Update Report on Commercial Sexual Exploitation of Children - Aotearoa New Zealand NOV 2021

This report has been put together by ECPAT Child Alert with input from members of the Social Workers CSEC Community of Practice.

This update focuses specifically on Child Sexual Exploitation Material in Aotearoa This is defined as material that "promotes or supports, or tends to promote or support...the exploitation of minors, or young people, or both, for sexual reasons." In the digital environment, there are various manifestations of this, including imagery, video, live streaming, and online behaviour that can influence the creation of this content, such as grooming.

The purpose of this biannual report is to provide updates on the state of CSEC in New Zealand from a grassroots perspective.
30 Jul 2022
pdf

Parents Resource -ECPAT Child Alert - case studies 2022

This resource is aimed at parents and caregivers who want to know how commercial sexual exploitation looks in New Zealand today and how to best minimise children's vulnerability.
Please contact us to request hard copies of the brochure.
31 Mar 2022
pdf

Youth Resource -ECPAT Child Alert - case studies 2022

This resource is aimed at young people who want to know how commercial sexual exploitation looks in New Zealand today. This trifold brochure includes case studies from New Zealand based research.
Please contact us to request hard copies of the brochure.
30 Mar 2022
pdf

ECPAT’s Submission for the Special Rapporteur’s thematic report on a practical approach to addressing the sale and sexual exploitation of children

This submission by ECPAT International is in response to the call for input issued by the Office of the Special Rapporteur on the Sale and Sexual Exploitation of Children to inform the thematic report
on a practical approach to addressing the sale and sexual exploitation of children.
This submission incorporates contributions made by 18 members of the global ECPAT Network for the purpose of this call.
10 Nov 2021
pdf

Update Report on Commercial Sexual Exploitation of Children - Aotearoa New Zealand NOV 2021

This report has been put together by ECPAT Child Alert with input from members of the Social Workers CSEC Community of Practice.

ECPAT Child Alert (ECPAT NZ) acts to uphold the fundamental rights of children in Aotearoa New Zealand to be free from all forms of commercial sexual exploitation. ECPAT Child Alert is part of ECPAT International, the world's leading network for addressing the sexual exploitation of children. Today, we are a growing movement of over 110 civil society organisations, in over 100 countries, all working towards the same goal.

The Community of Practice is made up of social workers in New Zealand who are interested in contributing to the provision of best practice services and helping to protect t? t?tou tamariki katoa from commercial sexual exploitation.

The purpose of this biannual report is to provide updates on the state of CSEC in New Zealand from a grassroots perspective.
1 Nov 2021
pdf

Submission for the National Strategy by ECPAT's Community of Practice - Te Wh?riki Whakaaro o ng? Kaimahi Taiohi

ECPAT's Community of Practice - Te Wh?riki Whakaaro o ng? Kaimahi Taiohi is a forum for social workers from around Aotearoa New Zealand who have a particular interest in ending commercial sexual exploitation of children (CSEC). We share learnings, train, and advocate to protect New Zealanders under 18 from this extreme form of sexual abuse.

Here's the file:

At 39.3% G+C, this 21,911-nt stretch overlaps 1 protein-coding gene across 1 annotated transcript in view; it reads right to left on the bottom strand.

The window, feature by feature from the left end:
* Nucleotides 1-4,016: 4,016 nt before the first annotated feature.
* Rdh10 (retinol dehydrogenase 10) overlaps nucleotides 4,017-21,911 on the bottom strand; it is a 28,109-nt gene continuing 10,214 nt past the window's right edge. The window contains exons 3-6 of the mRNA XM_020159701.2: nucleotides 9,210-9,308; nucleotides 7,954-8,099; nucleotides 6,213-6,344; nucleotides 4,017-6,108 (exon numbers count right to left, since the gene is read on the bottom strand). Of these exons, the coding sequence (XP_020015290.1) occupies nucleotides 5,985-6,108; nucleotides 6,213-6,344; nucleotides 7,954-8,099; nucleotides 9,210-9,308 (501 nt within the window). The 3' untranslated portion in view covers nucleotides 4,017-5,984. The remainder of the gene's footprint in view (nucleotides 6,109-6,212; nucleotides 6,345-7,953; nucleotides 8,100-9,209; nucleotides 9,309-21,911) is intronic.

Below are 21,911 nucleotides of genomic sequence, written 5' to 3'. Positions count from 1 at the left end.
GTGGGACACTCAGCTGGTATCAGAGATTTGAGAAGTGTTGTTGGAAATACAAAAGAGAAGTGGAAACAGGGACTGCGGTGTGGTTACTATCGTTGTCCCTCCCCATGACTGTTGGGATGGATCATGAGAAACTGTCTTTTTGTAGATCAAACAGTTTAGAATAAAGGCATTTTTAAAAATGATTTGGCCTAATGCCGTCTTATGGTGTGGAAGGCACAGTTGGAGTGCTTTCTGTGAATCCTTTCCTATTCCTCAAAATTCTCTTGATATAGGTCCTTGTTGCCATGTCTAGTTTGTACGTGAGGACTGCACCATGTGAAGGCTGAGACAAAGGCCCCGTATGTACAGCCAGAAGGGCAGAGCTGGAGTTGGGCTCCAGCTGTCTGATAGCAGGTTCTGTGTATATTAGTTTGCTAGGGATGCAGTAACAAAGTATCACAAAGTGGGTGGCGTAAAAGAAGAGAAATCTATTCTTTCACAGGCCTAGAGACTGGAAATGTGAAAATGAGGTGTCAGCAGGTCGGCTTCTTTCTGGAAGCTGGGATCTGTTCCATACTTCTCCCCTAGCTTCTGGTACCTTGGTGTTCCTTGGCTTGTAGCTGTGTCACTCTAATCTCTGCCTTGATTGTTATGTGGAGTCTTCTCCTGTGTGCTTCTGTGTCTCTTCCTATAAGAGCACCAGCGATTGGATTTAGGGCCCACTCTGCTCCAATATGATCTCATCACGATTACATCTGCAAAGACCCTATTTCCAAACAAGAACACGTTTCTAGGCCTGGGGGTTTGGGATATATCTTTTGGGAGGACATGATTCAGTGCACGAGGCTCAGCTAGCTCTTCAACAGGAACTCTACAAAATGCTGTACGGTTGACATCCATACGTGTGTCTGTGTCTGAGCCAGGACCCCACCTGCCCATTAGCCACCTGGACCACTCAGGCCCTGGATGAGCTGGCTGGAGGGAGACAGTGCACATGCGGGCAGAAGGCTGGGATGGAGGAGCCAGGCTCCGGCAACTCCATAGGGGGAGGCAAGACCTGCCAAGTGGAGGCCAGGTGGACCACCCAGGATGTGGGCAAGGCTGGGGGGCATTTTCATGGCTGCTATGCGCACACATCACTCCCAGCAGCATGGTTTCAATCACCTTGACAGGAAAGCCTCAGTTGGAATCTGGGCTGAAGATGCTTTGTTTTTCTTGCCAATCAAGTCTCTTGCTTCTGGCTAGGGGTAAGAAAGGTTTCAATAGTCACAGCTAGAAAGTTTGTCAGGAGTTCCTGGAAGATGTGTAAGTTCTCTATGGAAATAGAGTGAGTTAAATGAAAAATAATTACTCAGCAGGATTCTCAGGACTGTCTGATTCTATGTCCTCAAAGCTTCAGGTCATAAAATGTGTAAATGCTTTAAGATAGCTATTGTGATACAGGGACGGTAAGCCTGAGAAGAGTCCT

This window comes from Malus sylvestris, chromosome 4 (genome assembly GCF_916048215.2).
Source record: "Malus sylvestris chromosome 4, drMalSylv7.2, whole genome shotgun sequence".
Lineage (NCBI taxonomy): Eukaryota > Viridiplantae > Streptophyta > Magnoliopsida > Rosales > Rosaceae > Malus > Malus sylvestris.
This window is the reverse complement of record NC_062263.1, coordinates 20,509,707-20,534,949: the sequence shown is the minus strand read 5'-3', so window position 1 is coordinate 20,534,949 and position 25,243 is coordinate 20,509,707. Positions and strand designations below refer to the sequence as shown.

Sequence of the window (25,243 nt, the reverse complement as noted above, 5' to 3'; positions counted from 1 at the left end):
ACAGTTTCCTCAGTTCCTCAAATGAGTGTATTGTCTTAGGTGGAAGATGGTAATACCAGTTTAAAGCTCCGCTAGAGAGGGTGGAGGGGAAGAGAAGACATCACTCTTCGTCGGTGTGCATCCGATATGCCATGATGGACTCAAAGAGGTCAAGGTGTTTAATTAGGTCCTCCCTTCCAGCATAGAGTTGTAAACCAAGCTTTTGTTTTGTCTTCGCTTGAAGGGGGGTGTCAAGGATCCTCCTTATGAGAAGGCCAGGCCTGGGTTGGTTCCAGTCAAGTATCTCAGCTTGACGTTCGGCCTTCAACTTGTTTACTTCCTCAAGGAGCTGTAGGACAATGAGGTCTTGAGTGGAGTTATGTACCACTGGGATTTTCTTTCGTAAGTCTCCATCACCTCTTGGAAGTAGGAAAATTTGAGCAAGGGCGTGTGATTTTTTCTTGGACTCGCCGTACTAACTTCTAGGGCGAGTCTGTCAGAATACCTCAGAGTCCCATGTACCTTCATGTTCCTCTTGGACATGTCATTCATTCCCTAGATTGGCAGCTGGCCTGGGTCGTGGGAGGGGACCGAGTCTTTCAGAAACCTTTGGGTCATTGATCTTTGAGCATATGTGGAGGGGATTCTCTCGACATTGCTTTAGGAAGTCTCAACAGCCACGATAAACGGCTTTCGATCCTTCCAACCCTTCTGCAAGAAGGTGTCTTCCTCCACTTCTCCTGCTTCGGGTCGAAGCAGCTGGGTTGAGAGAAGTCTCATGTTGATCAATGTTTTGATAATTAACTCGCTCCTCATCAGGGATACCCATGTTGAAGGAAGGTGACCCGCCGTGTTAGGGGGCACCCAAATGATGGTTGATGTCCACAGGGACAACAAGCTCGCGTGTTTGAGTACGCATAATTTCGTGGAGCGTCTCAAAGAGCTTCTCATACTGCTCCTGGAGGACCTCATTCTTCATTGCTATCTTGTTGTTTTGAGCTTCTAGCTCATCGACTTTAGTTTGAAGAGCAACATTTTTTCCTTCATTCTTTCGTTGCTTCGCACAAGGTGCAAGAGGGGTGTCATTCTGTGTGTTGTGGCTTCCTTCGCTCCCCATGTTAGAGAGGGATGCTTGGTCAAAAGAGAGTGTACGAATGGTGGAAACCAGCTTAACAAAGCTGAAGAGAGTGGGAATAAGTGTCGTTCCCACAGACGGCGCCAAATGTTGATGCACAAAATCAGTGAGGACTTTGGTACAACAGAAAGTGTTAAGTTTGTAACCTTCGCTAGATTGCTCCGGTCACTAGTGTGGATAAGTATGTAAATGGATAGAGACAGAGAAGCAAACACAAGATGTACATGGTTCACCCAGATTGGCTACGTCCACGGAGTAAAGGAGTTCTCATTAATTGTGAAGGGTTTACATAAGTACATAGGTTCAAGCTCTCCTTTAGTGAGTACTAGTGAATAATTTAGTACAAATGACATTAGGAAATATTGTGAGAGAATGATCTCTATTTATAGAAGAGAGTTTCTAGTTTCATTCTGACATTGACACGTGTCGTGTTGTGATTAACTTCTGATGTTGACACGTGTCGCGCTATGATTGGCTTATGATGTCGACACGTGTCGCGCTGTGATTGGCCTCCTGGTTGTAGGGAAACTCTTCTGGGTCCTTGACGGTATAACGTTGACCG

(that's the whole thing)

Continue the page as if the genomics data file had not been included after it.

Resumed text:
This is the submission made by ECPAT's Community of Practice (Te Wh?riki) on the National Strategy and Action Plans to Eliminate Family Violence and Sexual Violence in Aotearoa New Zealand and was instrumental for the inclusion of CSEC in this strategy.
14 Jul 2021
pdf

Trafficking in Persons Report 2021

ECPAT ChildAlert is pleased to have contributed to the Trafficking in Persons Report 2021. (The TIP report ranks governments based on their perceived efforts to acknowledge and combat all forms of human trafficking). The 2021 report shows the Government of New Zealand does not meet the minimum standards for the elimination of trafficking but is making significant efforts to do so.

"The Government of New Zealand does not fully meet the minimum standards for the elimination of trafficking but is making significant efforts to do so. These efforts included initiating eight trafficking investigations, convicting seven offenders for sex trafficking crimes, funding programs to aid migrant workers vulnerable to exploitation as a result of economic hardship related to the COVID-19 pandemic, working to develop new training modules for a variety of government officials, and releasing an updated anti-trafficking national action plan in March 2021. However, these efforts were not serious and sustained compared to the efforts during the previous reporting period, even considering the impact of the COVID-19 pandemic. While the government convicted offenders in more cases of child sex trafficking than in previous years, it did not identify any victims in these cases as trafficking victims, as it did not use a system to specifically designate individuals as trafficking victims, and many officials and service providers lacked an understanding of all forms of trafficking; this weakened victim protection and may have undermined the ability of the government to recognize current trafficking trends in the country. Furthermore, the government has never reported identifying an adult victim of sex trafficking and did not initiate any prosecutions for labor trafficking for the second consecutive year. In addition, the failure to sentence the majority of traffickers to terms of imprisonment, with six child sex traffickers sentenced to terms ranging from six to 18 months’ home detention, significantly weakened deterrence, undercut efforts to hold traffickers accountable, and did not adequately address the nature of the crime. Therefore New Zealand was downgraded to Tier 2."
1 Jun 2021
pdf

Addressing Emerging Human Trafficking Trends and Consequences of the COVID-19 Pandemic